Saturday, February 14, 2009

Google Generation Study Casts More Doubt

This comprehensive study of how young learners are searching for and researching content was commissioned by the British Library. While it focuses on the implications for libraries, it contains some valuable insights into how these learners use information technologies. The results tend to contradict much of the prevailing hype about the net generation. The study defines the "Google Generation" as anybody born after 1993.

Here are some of the claims about this group that the study refutes:
  1. They have zero tolerance for delay and their information needs must be fulīŦlled immediately
  2. They are the `cut-and-paste’ generation
  3. The find their peers more credible as information sources than authority figures
  4. They need to feel constantly connected to the web
  5. They prefer quick information in the form of easily digested chunks, rather than full text
  6. They are expert searchers
The study did find evidence to support the following claims:
  1. They are more competent with technology
  2. They have very high expectations of ICTs
  3. They prefer interactive systems and are turning away from being passive consumers of information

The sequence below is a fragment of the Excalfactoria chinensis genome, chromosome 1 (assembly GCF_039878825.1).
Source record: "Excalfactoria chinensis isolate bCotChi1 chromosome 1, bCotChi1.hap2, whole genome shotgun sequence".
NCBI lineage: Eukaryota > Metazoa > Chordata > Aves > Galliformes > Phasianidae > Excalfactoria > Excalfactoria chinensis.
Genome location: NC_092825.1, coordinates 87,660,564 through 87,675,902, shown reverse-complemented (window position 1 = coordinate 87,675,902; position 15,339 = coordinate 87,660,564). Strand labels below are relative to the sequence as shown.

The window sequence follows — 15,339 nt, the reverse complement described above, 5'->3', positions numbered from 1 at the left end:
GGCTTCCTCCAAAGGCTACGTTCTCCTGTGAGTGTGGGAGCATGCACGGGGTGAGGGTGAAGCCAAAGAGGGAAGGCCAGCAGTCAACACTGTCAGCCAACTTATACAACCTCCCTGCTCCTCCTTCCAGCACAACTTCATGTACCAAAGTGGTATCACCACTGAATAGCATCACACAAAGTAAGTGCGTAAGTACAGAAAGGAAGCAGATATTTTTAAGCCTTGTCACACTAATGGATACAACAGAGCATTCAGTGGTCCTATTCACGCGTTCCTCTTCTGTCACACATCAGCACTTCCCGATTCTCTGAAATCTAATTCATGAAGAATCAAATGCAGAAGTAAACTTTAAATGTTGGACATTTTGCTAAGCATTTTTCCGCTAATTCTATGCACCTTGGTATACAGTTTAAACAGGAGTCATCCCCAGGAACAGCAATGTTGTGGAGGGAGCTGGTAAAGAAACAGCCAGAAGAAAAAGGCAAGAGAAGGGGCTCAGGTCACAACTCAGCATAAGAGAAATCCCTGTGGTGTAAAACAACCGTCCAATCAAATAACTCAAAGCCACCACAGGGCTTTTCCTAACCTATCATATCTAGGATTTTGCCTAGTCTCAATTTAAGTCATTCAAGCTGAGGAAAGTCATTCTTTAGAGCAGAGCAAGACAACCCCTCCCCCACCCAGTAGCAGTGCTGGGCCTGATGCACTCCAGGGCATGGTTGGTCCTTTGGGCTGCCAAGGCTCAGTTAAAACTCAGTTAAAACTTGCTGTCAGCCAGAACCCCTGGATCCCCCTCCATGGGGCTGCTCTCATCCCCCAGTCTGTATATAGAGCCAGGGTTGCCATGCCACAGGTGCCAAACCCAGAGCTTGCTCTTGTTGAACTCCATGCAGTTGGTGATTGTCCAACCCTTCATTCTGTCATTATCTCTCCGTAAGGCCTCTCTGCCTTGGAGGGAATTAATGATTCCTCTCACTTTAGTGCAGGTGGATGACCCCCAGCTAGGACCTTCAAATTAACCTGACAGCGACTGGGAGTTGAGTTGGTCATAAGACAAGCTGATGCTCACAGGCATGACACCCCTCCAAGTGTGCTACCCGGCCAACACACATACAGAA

With respect the claim that this generation multitasks in all areas of their lives, the study concluded there is no solid evidence to support this but "it is likely that being exposed to online media early in life may help to develop good parallel processing skills. The wider question is whether sequential processing abilities, necessary for ordinary reading, are being similarly developed."

Thanks to Agnes Bosanquet and the McQuarrie University Learning & Teaching Centre blog for drawing my attention to this study.

1 comment:

ms.edwards said...

Thanks for these clarifying blogs. I find some of my grandkids fit the netgen rhetoric, but not most of the "Title 1" kids I teach -- until their ACCESS is increased and they CAN utilize the technology. Then, like me (a grandmother), they prefer the interactive versus the passive systems, and then they enjoy and want their school work to include the ability to be part of the conversation and to include images/video/etc. in their own work. They like the idea of connecting with other kids (and other teachers) across the world. And this middle school teacher and grandmother does too. Access is key -- and therein lies the dilemma of nations and education: equity in access. Access allows educators to provide practice and application of responsible connectivism, through which a wisdom of ethics for participation as global citizens hoepefully develops. Thanks again for a thought-provoking discussion much needed for encouraging net connectivity and interaction as a positive global presence.